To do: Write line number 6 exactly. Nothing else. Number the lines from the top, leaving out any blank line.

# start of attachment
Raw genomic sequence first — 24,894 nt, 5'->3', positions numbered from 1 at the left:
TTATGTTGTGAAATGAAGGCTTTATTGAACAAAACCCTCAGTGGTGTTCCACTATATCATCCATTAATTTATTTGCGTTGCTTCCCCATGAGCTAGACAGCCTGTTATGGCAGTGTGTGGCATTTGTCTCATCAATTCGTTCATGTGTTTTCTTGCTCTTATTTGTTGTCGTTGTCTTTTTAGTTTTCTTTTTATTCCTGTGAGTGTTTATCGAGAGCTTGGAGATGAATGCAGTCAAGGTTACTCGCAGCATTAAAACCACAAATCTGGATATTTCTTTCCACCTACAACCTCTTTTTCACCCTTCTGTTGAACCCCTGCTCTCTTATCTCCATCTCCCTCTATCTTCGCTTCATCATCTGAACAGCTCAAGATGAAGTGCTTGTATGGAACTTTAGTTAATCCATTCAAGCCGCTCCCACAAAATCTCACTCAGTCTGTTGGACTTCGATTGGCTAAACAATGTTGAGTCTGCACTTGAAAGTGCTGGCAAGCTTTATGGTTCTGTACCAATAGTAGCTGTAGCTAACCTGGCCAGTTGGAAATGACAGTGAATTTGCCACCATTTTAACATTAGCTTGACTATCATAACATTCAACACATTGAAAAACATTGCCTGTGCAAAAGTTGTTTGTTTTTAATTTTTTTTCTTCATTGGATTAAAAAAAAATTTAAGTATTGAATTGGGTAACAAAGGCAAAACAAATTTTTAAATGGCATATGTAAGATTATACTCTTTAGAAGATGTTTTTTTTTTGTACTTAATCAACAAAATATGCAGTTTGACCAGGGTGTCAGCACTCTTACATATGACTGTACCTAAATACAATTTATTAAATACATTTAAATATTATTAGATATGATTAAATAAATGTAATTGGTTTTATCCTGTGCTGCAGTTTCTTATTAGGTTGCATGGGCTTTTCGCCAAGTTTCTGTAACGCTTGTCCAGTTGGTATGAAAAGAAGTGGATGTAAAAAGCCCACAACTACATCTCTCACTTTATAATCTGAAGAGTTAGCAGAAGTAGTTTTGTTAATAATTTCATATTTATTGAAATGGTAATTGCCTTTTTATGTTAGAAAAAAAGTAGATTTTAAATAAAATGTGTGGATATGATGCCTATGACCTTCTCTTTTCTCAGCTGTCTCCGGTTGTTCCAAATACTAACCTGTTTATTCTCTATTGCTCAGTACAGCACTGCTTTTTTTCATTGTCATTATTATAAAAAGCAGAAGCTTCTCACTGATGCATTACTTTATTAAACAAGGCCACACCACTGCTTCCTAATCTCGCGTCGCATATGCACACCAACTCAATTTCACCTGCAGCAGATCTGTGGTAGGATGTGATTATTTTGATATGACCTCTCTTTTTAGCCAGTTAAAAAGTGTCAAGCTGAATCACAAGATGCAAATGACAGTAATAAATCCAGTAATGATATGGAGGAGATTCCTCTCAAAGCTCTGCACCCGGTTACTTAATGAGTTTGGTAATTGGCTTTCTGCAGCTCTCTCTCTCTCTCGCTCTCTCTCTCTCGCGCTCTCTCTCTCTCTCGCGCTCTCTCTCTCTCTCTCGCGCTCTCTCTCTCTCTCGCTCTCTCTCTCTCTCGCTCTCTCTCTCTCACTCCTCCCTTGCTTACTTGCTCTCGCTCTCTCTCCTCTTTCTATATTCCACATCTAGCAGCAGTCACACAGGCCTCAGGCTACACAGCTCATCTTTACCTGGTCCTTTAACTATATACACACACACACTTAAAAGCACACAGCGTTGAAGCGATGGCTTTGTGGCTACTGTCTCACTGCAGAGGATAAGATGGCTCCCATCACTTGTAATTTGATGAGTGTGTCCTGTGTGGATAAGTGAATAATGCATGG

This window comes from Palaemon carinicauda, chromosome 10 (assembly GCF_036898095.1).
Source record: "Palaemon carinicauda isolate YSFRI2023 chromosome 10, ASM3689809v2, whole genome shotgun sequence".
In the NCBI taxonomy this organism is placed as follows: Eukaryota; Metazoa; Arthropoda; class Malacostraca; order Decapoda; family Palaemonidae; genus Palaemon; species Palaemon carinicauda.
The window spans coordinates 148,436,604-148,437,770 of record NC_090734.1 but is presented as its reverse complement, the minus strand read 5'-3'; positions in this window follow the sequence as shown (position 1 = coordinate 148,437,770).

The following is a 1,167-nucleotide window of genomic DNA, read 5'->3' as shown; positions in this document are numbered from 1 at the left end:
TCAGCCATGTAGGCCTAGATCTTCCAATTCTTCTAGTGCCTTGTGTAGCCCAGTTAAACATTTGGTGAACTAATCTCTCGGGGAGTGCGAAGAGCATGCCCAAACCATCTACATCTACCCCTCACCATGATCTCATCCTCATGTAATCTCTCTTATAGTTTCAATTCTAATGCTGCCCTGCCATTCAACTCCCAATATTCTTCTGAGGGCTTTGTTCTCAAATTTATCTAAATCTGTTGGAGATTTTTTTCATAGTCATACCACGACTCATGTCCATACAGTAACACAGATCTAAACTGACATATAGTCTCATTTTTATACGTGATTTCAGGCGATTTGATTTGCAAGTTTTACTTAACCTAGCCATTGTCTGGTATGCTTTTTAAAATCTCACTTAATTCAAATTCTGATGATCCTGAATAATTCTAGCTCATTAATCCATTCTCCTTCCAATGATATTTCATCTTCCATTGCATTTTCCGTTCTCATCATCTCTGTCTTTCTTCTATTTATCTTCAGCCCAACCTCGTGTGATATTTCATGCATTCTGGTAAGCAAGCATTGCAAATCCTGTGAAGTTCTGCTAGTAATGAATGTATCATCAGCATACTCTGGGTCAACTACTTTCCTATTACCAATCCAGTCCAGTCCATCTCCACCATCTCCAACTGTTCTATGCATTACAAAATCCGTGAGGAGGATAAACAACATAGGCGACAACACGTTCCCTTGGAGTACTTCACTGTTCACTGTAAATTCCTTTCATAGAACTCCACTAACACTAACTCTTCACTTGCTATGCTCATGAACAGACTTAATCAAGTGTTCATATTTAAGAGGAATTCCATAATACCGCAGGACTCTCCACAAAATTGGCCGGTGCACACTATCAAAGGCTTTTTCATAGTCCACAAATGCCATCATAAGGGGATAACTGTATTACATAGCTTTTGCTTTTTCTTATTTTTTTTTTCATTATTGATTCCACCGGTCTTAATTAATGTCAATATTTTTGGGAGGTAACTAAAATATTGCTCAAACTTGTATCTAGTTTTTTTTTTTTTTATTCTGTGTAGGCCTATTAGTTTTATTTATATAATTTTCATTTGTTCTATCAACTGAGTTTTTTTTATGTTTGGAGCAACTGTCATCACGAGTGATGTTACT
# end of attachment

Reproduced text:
The window spans coordinates 148,436,604-148,437,770 of record NC_090734.1 but is presented as its reverse complement, the minus strand read 5'-3'; positions in this window follow the sequence as shown (position 1 = coordinate 148,437,770).